1. Ryan
      March 23, 2016

      If folks like Met. Hierotheos base their arguments on history and theology, then it is perfectly reasonable to judge their arguments on that basis and in this case they are clearly wrong and extremely selective in their reading of history and canons. I don’t think anyone is saying that reception of Catholic converts by baptism is absolutely wrong, but Met. Hierotheos is arguing that it is the only legitimate way, which flies in the face of centuries of Orthodox practice. The 1485 synod of Constantinople, which repudiated the union of Florence, issued a rite for reception of Catholics which called for chrismation. This was basically the universal practice until another Constantinople synod in the 18th century required baptism, but this latter decision was not accepted outside of the Greek church. In fact, many Catholics were not even received by chrismation. Greek Catholics were received en masse at the stroke of a pen or the shifting of a border, perhaps even without much awareness at the parish level. As for sprinkling vs. immersion, there are places within the Orthodox church (e.g. parts of Romania) where sprinkling has been done for generations.

      1. Shane
        March 23, 2016

        True, it is fair to argue based on history and theology. But it was not my impression that that’s what was going on with this post. Disagreements about this have occurred and will occur. That’s all fine. I don’t think it’s right to be dismissive about it. While it seems to me that the normative practice is reception by chrismation, it also seems to me that at various times baptism has been an exceptional way of receiving converts. Until a council of all the Orthodox makes a universal judgment on the matter, I suspect it will remain this way.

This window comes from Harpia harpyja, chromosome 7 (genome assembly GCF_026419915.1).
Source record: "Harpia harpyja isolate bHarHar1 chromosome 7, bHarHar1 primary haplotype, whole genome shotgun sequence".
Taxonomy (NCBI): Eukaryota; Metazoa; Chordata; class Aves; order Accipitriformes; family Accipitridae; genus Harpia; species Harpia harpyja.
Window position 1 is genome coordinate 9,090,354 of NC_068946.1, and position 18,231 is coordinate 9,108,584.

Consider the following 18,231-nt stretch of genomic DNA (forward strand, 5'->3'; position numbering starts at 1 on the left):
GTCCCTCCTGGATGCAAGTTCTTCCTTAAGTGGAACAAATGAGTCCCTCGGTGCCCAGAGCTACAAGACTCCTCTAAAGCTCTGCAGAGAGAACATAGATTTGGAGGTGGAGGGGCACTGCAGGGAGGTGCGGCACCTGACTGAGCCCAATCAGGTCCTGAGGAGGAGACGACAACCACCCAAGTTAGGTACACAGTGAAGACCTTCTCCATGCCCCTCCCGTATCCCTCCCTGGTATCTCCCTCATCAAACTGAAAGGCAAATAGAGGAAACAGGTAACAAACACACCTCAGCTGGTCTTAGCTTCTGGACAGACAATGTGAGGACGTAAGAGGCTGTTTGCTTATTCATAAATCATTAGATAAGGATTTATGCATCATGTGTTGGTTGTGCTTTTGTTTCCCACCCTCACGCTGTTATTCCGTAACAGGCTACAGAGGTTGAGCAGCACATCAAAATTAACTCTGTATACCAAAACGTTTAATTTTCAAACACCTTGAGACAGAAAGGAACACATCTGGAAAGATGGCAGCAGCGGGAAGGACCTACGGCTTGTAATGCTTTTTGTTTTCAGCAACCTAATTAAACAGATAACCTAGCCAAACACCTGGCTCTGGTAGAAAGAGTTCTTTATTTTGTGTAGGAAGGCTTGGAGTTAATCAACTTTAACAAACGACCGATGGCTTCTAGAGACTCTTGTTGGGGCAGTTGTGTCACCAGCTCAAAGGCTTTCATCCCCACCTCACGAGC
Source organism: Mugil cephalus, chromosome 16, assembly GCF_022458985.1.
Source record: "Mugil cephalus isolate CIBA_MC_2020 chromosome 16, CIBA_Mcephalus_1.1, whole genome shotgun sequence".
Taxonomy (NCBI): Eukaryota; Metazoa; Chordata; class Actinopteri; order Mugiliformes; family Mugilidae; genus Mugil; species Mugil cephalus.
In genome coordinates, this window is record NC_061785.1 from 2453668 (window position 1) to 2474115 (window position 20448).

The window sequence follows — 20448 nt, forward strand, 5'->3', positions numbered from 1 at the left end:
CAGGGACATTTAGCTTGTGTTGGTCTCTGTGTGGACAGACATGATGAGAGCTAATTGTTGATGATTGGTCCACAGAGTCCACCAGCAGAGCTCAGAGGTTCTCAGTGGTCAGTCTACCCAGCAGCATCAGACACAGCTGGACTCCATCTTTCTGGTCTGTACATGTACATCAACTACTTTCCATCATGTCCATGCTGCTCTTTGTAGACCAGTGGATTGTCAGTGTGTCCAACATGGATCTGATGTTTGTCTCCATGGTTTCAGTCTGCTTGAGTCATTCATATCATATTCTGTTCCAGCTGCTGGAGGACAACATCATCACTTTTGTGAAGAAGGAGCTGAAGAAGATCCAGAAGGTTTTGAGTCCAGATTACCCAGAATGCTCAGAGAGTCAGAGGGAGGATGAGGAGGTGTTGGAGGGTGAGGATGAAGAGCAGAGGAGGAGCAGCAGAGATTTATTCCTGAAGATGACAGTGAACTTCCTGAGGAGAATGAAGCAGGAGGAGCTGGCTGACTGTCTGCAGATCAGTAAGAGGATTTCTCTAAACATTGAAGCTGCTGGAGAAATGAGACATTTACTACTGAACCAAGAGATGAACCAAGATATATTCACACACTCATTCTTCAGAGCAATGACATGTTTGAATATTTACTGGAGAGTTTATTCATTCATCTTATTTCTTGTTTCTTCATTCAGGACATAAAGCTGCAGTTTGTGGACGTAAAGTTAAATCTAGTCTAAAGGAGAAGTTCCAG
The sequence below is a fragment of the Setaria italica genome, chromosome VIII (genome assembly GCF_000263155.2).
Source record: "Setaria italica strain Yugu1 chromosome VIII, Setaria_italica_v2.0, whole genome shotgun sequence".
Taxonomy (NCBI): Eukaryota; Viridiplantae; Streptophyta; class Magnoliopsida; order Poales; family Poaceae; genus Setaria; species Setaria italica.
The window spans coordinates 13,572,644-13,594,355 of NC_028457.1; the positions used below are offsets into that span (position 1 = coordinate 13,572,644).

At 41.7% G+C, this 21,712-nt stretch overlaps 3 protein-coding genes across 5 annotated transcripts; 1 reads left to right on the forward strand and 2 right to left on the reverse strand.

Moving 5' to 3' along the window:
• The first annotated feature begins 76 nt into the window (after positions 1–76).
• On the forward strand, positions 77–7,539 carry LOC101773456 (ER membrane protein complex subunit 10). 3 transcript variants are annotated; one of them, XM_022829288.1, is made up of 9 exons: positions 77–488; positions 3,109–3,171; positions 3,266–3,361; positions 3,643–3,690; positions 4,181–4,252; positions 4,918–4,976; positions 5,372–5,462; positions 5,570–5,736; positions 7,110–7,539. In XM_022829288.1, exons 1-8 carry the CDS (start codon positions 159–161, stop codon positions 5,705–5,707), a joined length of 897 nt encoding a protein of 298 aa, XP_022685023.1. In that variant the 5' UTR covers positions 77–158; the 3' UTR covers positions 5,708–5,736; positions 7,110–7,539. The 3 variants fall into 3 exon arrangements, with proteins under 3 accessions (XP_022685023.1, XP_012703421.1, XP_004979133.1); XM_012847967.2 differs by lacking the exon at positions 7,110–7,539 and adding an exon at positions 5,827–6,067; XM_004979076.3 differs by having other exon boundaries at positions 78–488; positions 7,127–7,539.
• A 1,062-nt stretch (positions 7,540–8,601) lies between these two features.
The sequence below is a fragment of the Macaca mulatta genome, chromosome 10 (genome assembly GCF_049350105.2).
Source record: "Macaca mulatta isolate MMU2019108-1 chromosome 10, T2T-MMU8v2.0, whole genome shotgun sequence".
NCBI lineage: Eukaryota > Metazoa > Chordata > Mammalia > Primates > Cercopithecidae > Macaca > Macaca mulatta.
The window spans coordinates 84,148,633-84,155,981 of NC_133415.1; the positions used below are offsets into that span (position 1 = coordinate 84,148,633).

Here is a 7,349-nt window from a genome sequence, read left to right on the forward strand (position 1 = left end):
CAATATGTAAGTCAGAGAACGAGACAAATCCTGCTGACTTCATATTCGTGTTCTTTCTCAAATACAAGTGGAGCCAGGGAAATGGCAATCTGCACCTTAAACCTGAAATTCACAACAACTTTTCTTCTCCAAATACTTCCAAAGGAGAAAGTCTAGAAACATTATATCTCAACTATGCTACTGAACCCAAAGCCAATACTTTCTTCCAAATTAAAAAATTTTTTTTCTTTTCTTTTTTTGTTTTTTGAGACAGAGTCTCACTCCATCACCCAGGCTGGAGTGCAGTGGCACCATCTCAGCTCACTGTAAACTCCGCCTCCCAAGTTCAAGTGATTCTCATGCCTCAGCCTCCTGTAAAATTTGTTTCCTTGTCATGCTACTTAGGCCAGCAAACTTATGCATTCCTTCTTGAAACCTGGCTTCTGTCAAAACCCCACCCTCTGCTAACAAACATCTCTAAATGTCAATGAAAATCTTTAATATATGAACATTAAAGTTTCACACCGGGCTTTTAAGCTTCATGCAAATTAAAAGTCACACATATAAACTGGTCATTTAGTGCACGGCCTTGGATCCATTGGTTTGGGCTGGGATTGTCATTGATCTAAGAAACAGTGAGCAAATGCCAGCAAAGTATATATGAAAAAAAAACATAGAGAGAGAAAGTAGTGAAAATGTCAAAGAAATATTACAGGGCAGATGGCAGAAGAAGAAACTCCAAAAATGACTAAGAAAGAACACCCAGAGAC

1. Dale
          March 24, 2016

          Shane, in Byzantine Orthodoxy this issue tends to be not too much more than a personal opinion, in which supposed canons or historical precedent is used in support.

          The ROCOR practice is an example. Depending upon who is in charge the whole issue changes. And not too long ago the ROCOR was even baptising fellow Orthodox, including “converting” clergy from other Orthodox jurisdictions. Now, because personalities have changed, this issue has also done an about face as well.

          Race and ethnicity also play a part as well. In Europe, Moscow tends to receive Roman Catholics via chrismation, but received Greek Catholics in the traditional method of confession. But in the Philippines, both Old Catholics, members of the Philippine Independent Church, and Filipino Roman Catholics are received via baptism.